US 4859941 A
A proximity detector includes a magnet having steel or iron pole piece plates mounted at front and rear pole ends of the magnet, and a silicon integrated circuit mounted to the outer surface of the front pole piece centered about at the magnet pole axis. The integrated circuit includes two essentially identical Hall elements having outputs connected series opposing, i.e. differentially rather than aiding, so that distortion of the magnet field ambient to the integrated circuit caused by a ferromagnetic article passing by results in a gradient field between the Hall elements producing a differential output signal. The dual Hall element integrated circuit leads to a low differential composite offset voltage while the front pole piece renders the magnetic flux density much more uniform further reducing this dual-Hall-element composite offset voltage.
1. A proximity detector for detecting a ferromagnetic article passing by a side of said detector comprising:
a magnet having north and south pole ends, said magnet being oriented with one of said pole ends at said detector side;
a ferromagnetic pole piece consisting of a plate portion with one of the two major plate surfaces mounted adjacent to said one pole end and one extending portion;
a single silicon integrated circuit comprising a pair of side-by-side Hall elements mounted to the outer and opposite major plate surface so that the difference in electrical output signals of the two transducers respectively is a function of the nearness of approach of the passing ferromagnetic article, a differential amplifier means connected to the outputs of said Hall elements for amplifying the Hall elements'difference signal, and a Schmitt-trigger circuit having an input connected to the output of said amplifier means;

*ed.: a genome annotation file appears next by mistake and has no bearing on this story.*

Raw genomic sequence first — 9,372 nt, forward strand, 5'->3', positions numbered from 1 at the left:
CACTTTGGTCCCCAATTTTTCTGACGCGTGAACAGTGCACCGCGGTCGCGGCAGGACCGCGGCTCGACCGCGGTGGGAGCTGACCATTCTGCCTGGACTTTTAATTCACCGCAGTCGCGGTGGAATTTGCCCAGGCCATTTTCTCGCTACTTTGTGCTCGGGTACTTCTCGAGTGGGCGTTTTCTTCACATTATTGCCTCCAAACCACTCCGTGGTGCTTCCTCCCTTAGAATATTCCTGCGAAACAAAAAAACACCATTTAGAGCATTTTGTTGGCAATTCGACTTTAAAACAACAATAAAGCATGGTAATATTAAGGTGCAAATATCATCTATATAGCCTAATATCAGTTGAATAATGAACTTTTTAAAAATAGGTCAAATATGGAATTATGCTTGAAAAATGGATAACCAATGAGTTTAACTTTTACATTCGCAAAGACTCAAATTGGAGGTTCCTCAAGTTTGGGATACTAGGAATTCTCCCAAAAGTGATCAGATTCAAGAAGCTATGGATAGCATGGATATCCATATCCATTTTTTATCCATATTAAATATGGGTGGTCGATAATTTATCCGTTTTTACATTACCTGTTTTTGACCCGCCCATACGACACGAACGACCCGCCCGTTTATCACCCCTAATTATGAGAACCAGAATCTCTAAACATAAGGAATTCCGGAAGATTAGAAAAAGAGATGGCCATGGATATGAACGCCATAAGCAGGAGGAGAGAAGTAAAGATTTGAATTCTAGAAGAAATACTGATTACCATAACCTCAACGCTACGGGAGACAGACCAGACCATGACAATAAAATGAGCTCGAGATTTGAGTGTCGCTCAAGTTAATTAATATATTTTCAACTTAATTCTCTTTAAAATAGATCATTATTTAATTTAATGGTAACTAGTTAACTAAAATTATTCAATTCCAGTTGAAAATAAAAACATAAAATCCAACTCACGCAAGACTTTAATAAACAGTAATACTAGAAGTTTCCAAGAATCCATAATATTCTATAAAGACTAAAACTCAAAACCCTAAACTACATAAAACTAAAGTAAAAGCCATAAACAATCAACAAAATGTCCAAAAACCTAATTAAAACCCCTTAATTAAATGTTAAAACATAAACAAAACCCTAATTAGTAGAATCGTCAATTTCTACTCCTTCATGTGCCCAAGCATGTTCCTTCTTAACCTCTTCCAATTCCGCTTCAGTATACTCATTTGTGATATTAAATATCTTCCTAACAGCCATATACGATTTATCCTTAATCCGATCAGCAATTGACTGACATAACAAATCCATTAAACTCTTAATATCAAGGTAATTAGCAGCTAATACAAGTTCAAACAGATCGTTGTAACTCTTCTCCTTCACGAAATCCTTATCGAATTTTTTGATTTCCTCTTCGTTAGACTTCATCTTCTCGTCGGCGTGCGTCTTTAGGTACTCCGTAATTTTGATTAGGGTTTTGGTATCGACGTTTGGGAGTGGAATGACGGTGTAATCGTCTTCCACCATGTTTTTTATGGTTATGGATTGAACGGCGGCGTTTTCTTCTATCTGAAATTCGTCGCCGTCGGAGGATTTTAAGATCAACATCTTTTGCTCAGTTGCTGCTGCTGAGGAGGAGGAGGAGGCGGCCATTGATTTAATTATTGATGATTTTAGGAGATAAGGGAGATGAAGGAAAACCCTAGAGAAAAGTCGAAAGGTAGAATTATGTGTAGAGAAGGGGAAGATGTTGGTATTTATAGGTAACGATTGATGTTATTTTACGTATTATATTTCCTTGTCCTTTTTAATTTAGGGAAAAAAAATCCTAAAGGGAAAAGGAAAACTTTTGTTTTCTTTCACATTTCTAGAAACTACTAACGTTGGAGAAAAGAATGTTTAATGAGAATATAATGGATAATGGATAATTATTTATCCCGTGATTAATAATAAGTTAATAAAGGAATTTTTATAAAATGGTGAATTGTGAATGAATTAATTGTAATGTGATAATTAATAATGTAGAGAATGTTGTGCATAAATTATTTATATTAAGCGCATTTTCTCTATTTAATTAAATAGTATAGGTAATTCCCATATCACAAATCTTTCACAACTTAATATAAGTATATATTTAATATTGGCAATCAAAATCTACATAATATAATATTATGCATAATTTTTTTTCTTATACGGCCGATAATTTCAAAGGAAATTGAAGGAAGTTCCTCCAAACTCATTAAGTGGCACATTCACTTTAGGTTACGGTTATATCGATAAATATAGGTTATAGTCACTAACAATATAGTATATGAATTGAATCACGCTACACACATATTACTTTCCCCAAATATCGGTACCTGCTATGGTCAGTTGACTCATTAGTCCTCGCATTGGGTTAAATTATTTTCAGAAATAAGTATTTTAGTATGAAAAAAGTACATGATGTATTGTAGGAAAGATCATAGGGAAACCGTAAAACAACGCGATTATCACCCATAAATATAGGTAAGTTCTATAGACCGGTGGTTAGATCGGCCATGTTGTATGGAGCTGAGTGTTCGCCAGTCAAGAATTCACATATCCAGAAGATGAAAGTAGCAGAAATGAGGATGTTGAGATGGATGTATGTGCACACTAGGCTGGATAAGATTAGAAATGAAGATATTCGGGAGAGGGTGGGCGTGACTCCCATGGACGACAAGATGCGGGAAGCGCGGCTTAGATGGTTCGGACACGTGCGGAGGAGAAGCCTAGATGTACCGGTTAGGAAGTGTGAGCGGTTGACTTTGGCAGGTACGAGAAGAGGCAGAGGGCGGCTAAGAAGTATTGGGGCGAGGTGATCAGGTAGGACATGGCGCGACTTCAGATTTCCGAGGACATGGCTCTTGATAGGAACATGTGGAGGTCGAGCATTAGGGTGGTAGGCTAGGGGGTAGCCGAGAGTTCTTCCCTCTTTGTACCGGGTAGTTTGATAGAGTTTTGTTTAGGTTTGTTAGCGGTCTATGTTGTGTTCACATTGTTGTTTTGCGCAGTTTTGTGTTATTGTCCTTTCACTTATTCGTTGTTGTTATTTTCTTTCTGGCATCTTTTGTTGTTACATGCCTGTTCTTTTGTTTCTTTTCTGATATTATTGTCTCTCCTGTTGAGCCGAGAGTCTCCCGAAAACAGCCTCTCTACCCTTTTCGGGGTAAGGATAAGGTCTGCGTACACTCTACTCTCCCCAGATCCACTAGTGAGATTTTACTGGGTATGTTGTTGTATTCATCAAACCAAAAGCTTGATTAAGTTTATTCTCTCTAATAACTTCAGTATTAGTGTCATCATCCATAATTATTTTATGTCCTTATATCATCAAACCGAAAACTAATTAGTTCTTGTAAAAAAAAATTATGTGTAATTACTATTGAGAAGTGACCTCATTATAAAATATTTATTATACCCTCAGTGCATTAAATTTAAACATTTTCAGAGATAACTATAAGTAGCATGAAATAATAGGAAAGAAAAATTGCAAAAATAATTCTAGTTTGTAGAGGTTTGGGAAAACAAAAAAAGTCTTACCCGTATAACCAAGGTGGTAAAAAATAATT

said magnet having one corner formed by said one pole end and an adjacent side, said one extending portion being adjacent to said one side of said magnet, said one magnet corner being about orthogonal to a line passing through the centers of said side-by-side Hall elements.
2. The proximity detector of claim 1 wherein the energizing current axes of said Hall elements are mutually parallel, said proximity detector additionally comprising a Hall-element energizing-current distribution means for supplying energizing current in the same direction to each of said two Hall elements respectively.
3. The proximity detector of claim 1 wherein the longest dimension of said one extending portion in the direction away from said one corner is less than half the average dimension of said plate portion in the direction of said orthogonal center line.
4. The proximity detector of claim 3 wherein the thickness of said front-pole-piece plate portion is less than 0.03 inch and said one extending portion is shorter than 0.08 inch in the direction parallel to the axis of said magnet.
This invention relates to a magnet assembly and more particularly relates to a combination of a magnet with a high permeability pole piece mounted at one pole of the magnet to render the magnetic field there more uniform, and to such an assembly further including a dual differential magnetic-field to electrical-signal transducer mounted to the pole piece for detecting the passage of ferroelectric objects.